In spite of the decline in religious commissions in the Protestant Northern Netherlands, biblical or mythological subjects – traditionally considered the most elevated genre of painting – remained popular. The pan-European style of Mannerism, characterised by the exploration of the contorted human figure in daring poses, was also influential in the northern Netherlands, as seen in the works of Cornelis van Haarlem, Hendrik Goltzius and Joachim Wtewael. Artists from the predominantly Catholic city of Utrecht followed in the footsteps of Caravaggio, whose celebrated works they had studied during trips to Italy.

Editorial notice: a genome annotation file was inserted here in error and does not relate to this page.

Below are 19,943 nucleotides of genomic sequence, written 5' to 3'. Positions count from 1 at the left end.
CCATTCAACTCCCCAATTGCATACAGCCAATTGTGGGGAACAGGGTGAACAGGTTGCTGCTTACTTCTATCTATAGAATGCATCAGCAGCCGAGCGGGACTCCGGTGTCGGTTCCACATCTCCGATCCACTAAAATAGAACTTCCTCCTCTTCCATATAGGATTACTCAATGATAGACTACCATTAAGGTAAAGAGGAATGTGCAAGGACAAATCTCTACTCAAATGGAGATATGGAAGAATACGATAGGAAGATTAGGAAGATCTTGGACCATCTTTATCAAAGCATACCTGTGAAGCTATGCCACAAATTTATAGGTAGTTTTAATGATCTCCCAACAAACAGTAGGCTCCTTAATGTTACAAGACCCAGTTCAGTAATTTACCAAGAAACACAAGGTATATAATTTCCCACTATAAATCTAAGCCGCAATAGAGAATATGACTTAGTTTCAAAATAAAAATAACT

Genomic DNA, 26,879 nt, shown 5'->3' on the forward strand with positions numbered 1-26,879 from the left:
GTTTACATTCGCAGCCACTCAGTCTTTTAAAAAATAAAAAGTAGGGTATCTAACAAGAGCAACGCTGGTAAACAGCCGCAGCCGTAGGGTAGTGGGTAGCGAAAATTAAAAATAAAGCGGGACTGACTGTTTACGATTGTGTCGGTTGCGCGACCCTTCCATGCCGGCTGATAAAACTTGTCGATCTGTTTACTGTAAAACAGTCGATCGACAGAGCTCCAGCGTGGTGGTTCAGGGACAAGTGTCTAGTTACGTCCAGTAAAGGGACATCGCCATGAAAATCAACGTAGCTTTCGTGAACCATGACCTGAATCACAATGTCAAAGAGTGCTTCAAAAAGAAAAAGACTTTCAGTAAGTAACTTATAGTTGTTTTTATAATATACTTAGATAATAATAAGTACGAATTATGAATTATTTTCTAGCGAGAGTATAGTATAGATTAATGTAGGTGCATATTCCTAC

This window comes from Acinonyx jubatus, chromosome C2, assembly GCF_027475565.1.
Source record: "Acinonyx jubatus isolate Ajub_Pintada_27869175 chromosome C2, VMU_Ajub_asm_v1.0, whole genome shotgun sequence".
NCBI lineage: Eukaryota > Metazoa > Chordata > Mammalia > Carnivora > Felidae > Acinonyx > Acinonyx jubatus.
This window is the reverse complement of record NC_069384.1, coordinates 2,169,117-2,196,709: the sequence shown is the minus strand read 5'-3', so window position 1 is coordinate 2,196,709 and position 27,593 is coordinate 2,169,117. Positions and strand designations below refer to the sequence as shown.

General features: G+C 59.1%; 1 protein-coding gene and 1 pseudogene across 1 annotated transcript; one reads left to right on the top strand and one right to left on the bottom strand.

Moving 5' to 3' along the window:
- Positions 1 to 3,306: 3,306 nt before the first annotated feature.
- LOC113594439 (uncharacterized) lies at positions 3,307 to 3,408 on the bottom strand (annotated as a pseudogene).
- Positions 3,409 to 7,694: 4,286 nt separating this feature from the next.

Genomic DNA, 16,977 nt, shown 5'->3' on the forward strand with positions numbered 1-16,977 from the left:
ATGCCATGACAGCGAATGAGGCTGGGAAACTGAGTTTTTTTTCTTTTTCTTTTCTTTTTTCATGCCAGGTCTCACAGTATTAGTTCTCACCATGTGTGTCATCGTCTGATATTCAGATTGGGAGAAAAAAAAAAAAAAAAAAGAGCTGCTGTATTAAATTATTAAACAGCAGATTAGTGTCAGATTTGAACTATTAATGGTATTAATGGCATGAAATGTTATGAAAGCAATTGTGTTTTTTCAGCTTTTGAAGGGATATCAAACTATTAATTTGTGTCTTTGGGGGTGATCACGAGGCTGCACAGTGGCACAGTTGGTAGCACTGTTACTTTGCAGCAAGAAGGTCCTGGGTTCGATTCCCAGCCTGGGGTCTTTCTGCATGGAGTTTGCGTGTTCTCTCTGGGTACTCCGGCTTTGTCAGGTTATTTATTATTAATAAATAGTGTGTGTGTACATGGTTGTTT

Unlike them, Rembrandt never travelled to Italy, but his handling of light and dark and the unremitting naturalism of his history paintings reveal the influence of Caravaggio. Rembrandt became one of the most famous painters of his day, running a large workshop, where his pupils followed the master’s powerful example. His penetrating exploration of the human face ensured his position as one of the most sought-after portraitists of his time (see Room 22).